The two outsiders are drawn to one another. But of course, Sinclair is right about the rising native outrage. Rebellion erupts. And here again, Duran doesn’t shy away from the tough stuff of history. She’s not afraid to get blood on the page. Julian and Emmeline don’t face a nameless, formless rebellion: they flee bayonet attacks, beheadings, civilians hacked to pieces. The violence isn’t gratuitous, it’s earned. It happened, and Duran’s characters are our witnesses. And the damage stays happened, it stays with them. Both are changed by their experiences, haunted for years. Which makes their eventual reunion that much more powerful.

Duke came out in April of 2008. Since then, Duran has had two more books hit the shelves. The two, Bound by Your Touch and Written on Your Skin were linked to one another, and came out a mere month apart (a sign, by the way, that your publisher is deeply invested in your success). Though the plots of each are quite different, they share the same attention to detail, the complex characterization, and the evocative
language of Duran’s first novel. I can’t wait to see where she goes from here.

*for anyone wondering, the blurb from Liz Carlyle (herself an NYT bestselling author) was “A luscious delight… romance at its finest.”

~~~

Chris Szego wishes more first novels were this good.

Comments

Leave a Reply





  • Support The Gutter

  • The Book!

  • Of Note Elsewhere

    At New York Magazine, David Wallace-Wells writes about bees, colony collapse disorder and beekeeper Dave Hackenberg. “It’s been a long decade for bees. We’ve been panicking about them nonstop since 2006, when beekeeper Dave Hackenberg inspected 2,400 hives wintering in Florida and found 400 of them abandoned — totally empty. American beekeepers had experienced dramatic die-offs before, as recently as the previous winter in California and in regular bouts with a deadly bug called the varroa mite since the 1980s. But those die-offs would at least produce bodies pathologists could study. Here, the bees had just disappeared. In the U.K., they called it Mary Celeste syndrome, after the merchant ship discovered off the Azores in 1872 with not a single passenger aboard. The bees hadn’t even scrawled CROATOAN in honey on the door on their way out of the hive.”

    ~

    Andrew Nette has a pair of interesting pieces on pulp you might be interested in. First, he writes about “the New Pulp” and a bit about Fifty Shades of Gray in “Fifty Shades of Pulp.” Then he writes about pulp and literacy and furthering social advancement in “Pulp and Circumstance.”  “Most people view pulp as either exploitative lowbrow culture or highly collectable retro artefact. Yet pulp has a secret history which Rabinowitz’s book uncovers. Her central thesis is that cheap, mass-produced pulp novels not only provided entertainment and cheap titillating thrills, but also brought modernism to the American people, democratising reading and, in the process, furthering culture and social enlightenment.”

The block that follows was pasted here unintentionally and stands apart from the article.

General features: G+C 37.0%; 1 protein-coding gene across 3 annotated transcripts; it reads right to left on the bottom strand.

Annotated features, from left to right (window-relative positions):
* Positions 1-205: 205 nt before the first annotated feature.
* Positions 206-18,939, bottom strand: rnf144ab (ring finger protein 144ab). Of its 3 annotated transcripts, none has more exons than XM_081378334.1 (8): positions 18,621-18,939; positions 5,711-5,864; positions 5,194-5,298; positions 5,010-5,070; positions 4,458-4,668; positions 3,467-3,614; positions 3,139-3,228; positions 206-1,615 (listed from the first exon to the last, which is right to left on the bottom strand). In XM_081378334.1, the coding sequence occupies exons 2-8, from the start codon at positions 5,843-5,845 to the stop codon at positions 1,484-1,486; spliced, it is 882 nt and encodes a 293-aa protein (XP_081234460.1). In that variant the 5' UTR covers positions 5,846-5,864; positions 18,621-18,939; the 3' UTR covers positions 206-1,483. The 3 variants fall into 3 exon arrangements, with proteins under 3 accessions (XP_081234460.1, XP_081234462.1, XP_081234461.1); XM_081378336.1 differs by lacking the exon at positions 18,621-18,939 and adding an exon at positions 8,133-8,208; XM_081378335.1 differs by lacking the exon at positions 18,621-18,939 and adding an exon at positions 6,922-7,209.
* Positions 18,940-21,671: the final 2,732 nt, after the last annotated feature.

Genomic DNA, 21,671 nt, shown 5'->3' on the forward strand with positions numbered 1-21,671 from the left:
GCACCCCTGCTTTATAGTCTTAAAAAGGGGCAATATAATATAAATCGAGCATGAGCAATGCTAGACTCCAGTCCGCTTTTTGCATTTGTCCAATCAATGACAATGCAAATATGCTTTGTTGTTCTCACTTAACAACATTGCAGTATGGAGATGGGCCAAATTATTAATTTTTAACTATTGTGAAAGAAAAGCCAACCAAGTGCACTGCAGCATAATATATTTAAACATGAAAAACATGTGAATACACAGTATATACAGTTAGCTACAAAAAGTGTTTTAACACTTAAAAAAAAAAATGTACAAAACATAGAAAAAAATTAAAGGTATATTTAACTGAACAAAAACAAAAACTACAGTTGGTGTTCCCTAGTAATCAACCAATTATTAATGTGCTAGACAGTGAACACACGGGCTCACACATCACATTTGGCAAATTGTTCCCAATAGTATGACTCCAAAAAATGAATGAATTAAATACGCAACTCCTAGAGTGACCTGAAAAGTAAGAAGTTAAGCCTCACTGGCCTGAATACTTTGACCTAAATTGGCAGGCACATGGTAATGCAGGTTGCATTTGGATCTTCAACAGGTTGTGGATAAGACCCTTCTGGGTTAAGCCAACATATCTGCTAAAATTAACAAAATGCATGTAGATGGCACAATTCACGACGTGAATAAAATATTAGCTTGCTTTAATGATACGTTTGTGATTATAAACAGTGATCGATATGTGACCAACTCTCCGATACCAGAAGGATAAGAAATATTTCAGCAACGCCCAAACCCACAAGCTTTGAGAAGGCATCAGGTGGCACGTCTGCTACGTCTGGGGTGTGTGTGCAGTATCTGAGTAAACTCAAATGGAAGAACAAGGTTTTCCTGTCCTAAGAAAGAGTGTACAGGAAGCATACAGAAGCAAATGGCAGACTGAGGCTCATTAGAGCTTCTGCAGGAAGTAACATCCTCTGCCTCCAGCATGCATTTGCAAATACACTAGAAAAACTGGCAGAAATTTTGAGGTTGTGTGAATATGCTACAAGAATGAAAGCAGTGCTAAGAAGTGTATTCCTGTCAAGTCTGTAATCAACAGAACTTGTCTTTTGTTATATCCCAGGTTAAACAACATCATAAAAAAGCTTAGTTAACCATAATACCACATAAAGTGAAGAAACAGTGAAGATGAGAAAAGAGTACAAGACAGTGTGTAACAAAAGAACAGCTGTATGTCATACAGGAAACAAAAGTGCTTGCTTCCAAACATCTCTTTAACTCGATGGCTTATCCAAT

~

    The Projection Booth interviews actor Ed Asner.

    ~

    Transcript from BAFTA’s tribute to director Johnnie To, “Johnnie To: A Life In Pictures.” It’s a great interview with To about his films and process. “Like when I made The Mission I didn’t have a script. It was 1999 and I didn’t have any money so we went to Taiwan and they gave us very little money to hurry up and make a film, so without any script we just started making it. And after 19 days we made the film.” (Thanks to the Heroic Sisterhood!)

    ~

    A gallery of sweet geeky art from Native American artist, Jeffrey Veregge. “My origins are not supernatural, nor have they been enhanced by radioactive spiders. I am simply a Native American artist and writer whose creative mantra in best summed up with a word from my tribe’s own language as: ‘taʔčaʔx̣ʷéʔtəŋ,’ which means ‘get into trouble.'”

    ~

    John Reppion continues his series on English magic and Jonathan Strange And Mr. Norrell. Next up, “Away With The Fairies.”

    ~

  • Spilling into Twitter

  • Obsessive?

    Then you might be interested in knowing you can subscribe to our RSS feed, find us on Facebook and follow us on Twitter or Tumblr.

    -------

  • Weekly Notifications

  • What We’re Talking About

  • Thanks To

    No Media Kings hosts this site, and Wordpress autoconstructs it.

  • %d bloggers like this: